25 October 2017

How to deal with returning ISIS fighters


What do we do about British citizens who join the Islamist death cult, travel to Syria and then try to return to this country?

Jihad in the Levant is a risky business. There aren’t many people in the UK, affected as we have been by the murderous sadism of ISIS, who would argue with Defence Secretary Michael Fallon’s insistence that Brits who live by the Daesh sword ought to expect no mercy from us in the battlefield. According to the Security Service, about 130 home-grown enemy combatants from this country have met their fate at the wrong end of a British or US missile and we ought to spend little time fretting over their demise.

But what about those hailing from London, Luton and Birmingham who have survived the ignominious collapse of the caliphate? What is the correct response to the possibly hundreds of combat-hardened people now seeking to get back into this country? The current independent reviewer of terrorism legislation, Max Hill QC, pondered their fate recently on an interview on Radio 4. His view was that while some fighters must certainly be put through the criminal justice system for crimes committed we ought to apply more flexibility to others not judged a danger. These rather mild observations provoked a Tsunami of criticism on social media. Hill was monstered as a naive fool by many people who clearly had not listened to his sensible, if clunky, comments.

The Government position was made less clear after the intervention of the Africa Minister, Rory Stewart: “The only way of dealing with them will be, in almost every case, to kill them.” As we have seen, that position works in the combat zones of Syria and Iraq but would cross some rather inconvenient red lines if applied at Dover.

So we have a problem. Such is the state of border control in the United Kingdom, we must expect that a significant number of returning combatants will get into this country. Entry to the United Kingdom via the almost completely unprotected land border with the Republic of Ireland would, for example, be relatively easy.

There are four practical things to be done to control this threat: identify them, find them, assess their risk and put them through a criminal justice process to decide the best security outcome. This clearly ought to be a multi-agency joined up response which manages individuals from detection to community resettlement.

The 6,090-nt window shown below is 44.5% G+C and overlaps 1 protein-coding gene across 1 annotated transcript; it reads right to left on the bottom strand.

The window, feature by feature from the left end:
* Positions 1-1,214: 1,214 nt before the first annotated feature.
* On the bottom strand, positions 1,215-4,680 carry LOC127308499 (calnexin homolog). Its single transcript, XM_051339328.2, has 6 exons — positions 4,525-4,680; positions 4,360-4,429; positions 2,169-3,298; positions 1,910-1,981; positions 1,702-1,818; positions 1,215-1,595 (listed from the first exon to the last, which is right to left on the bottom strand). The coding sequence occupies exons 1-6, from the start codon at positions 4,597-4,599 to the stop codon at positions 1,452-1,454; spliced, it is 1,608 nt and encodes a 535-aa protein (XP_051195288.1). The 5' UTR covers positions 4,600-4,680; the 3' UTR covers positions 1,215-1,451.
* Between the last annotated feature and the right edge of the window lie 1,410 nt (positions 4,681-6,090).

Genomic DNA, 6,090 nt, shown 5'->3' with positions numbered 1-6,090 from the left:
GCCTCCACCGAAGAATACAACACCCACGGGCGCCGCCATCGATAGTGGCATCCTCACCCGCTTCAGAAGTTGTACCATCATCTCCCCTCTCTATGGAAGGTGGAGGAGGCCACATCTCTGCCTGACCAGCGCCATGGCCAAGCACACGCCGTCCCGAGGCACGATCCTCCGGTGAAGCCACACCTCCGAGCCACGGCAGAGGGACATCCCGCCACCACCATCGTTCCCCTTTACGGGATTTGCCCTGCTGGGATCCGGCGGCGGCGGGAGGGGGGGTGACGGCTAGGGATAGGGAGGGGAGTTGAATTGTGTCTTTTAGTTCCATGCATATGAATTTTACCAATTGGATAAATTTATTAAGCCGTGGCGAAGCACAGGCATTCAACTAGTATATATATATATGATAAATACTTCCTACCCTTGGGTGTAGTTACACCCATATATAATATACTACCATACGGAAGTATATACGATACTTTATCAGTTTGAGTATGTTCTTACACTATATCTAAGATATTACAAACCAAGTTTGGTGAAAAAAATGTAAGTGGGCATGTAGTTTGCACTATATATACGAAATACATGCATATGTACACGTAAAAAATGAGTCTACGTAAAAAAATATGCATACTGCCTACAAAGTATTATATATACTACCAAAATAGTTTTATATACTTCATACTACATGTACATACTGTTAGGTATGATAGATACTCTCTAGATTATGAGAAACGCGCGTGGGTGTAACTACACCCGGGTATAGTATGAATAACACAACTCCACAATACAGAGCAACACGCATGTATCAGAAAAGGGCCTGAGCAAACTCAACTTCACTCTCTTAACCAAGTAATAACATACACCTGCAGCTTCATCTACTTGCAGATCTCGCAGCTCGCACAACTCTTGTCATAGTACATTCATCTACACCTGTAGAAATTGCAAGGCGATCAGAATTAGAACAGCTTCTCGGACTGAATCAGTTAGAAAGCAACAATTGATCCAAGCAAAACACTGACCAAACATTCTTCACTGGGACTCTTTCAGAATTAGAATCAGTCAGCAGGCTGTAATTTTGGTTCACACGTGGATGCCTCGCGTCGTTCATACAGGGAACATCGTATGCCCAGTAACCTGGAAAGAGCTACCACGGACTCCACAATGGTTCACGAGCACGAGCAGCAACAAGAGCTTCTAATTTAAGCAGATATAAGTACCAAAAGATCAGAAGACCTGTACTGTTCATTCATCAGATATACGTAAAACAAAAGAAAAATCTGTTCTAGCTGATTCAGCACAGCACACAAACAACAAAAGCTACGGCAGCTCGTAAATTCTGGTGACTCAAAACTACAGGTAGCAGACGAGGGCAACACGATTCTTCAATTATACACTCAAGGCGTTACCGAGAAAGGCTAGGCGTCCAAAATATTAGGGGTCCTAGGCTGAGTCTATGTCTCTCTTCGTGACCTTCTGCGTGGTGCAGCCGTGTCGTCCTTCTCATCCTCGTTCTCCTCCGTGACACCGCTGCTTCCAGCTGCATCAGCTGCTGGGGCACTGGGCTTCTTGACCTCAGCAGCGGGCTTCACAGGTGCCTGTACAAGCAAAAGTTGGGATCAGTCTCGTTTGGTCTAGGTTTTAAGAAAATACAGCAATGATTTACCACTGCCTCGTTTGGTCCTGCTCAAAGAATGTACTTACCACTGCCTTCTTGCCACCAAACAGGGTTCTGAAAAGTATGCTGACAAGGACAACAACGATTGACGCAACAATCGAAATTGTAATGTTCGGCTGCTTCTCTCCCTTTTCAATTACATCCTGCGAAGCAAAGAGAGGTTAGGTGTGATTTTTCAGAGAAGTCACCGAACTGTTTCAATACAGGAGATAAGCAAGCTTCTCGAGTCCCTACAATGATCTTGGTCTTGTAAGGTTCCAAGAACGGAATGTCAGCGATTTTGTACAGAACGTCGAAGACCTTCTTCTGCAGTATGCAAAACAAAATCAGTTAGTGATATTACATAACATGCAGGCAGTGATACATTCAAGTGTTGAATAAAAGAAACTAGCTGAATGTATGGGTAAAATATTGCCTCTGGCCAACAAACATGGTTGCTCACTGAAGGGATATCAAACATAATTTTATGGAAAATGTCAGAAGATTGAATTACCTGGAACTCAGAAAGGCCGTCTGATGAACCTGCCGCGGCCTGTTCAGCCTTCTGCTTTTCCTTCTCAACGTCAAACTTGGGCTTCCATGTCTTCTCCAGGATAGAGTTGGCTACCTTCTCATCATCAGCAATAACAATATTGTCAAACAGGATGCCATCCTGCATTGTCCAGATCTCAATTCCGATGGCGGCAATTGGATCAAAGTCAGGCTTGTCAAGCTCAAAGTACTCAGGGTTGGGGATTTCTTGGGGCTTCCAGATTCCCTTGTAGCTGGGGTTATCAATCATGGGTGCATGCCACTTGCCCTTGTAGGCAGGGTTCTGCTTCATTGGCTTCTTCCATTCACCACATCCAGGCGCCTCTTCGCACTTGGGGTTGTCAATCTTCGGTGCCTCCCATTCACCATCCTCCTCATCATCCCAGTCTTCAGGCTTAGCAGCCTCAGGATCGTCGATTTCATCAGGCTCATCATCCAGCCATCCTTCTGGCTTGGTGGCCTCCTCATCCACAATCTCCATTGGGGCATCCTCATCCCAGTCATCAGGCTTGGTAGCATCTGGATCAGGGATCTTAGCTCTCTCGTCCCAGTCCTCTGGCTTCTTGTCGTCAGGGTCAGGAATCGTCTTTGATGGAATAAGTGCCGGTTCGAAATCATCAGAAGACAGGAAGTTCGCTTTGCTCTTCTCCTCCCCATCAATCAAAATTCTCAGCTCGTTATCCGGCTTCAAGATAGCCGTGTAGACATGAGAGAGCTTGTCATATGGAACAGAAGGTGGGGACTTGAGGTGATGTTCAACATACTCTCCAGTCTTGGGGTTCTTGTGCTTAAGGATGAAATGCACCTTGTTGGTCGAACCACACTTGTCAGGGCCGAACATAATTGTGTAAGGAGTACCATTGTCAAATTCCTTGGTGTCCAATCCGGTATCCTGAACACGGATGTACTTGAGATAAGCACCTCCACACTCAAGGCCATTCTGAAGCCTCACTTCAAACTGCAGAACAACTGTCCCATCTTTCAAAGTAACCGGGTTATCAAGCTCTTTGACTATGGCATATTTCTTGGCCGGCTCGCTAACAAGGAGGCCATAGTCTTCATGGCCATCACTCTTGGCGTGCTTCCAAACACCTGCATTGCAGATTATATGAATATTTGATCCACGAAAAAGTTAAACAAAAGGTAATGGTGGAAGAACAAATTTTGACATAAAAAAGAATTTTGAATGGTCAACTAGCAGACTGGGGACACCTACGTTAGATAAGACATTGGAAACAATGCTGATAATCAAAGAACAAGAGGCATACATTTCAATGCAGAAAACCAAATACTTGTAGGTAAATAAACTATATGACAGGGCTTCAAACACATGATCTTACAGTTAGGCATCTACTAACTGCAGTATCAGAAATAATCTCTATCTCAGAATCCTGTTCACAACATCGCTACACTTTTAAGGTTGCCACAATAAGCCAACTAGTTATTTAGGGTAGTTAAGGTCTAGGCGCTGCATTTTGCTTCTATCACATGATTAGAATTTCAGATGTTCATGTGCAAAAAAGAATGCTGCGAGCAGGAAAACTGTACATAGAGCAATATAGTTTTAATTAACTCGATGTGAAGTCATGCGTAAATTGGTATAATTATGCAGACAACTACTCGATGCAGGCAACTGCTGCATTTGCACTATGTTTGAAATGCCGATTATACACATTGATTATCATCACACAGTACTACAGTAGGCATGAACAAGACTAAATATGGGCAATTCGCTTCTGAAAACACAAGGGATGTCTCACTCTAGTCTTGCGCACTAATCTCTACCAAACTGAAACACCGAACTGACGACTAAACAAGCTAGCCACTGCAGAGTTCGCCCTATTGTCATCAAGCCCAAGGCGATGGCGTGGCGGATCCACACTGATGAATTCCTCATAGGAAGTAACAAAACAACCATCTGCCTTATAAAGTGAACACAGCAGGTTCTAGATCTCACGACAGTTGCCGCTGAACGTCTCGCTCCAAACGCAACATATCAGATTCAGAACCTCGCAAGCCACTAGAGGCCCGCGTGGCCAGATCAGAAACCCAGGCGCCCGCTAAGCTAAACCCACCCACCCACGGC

When I carried out my review of Islamist extremism for Government I was astonished to find that absolutely no thought had been given to forecasting the numbers of returning foreign fighters who might enter custody and how their special risks might be managed when they did.

The expected surge hasn’t happened – yet – but the prison service is barely capable of maintaining order in our high security prisons, let alone accommodate a surge of combat-hardened Islamist terrorists.

Mr Hill’s position is that the security service know the identity of many returning fighters and that they have been subject to an assessment. I’m not sure this is enough to satisfy justifiable public concern.

There ought to be a more formalised reintegration process run jointly with the police, probation and prison service to establish the risks (and the opportunities) presented by individuals. This process could, quite rightly, have several outcomes as Mr Hill suggests. There’s no question that people who have committed atrocities ought to face the full force of the law and serve significant prison sentences if found guilty. There must be no equivocation.

But others will have travelled to Syria and Iraq driven by extreme immaturity or motivated by a misguided sense of adventure, many manipulated and groomed by IS recruiters. Again, these people must face criminal sanction if there is evidence of crimes committed abroad. But history shows that punitive solutions alone won’t always keep us safer. Even those sentenced under terrorism legislation, as they can be, for travelling abroad to fight are likely to receive sentences which mean they will be back on the streets relatively soon.

Understanding their motivations and routes into extremism will help security forces to predict and prevent similar behaviour in the future. Utilising young people, in particular those who show genuine remorse and disillusionment and can share that with their peers, would be a PR coup worth its weight in gold. The truly important thing is that in every case, the actions of people who have betrayed our country have visible, tangible consequences.

The solution to this growing problem isn’t comfortably black and white. I think that’s all Hill was trying to point out. A reintegrated, repentant role model is worth far more to us in terms of our national security than he is locked up, Extremism is a complex and very serious problem and professionals must be allowed the space to think creatively about how to defeat it. Our Islamist enemies are masters of lateral thinking in their desperation to hurt us. We must be similarly agile in response.

Ian Acheson led the independent review of Islamist extremism in prisons and probation ordered by then Justice Secretary Michael Gove in 2016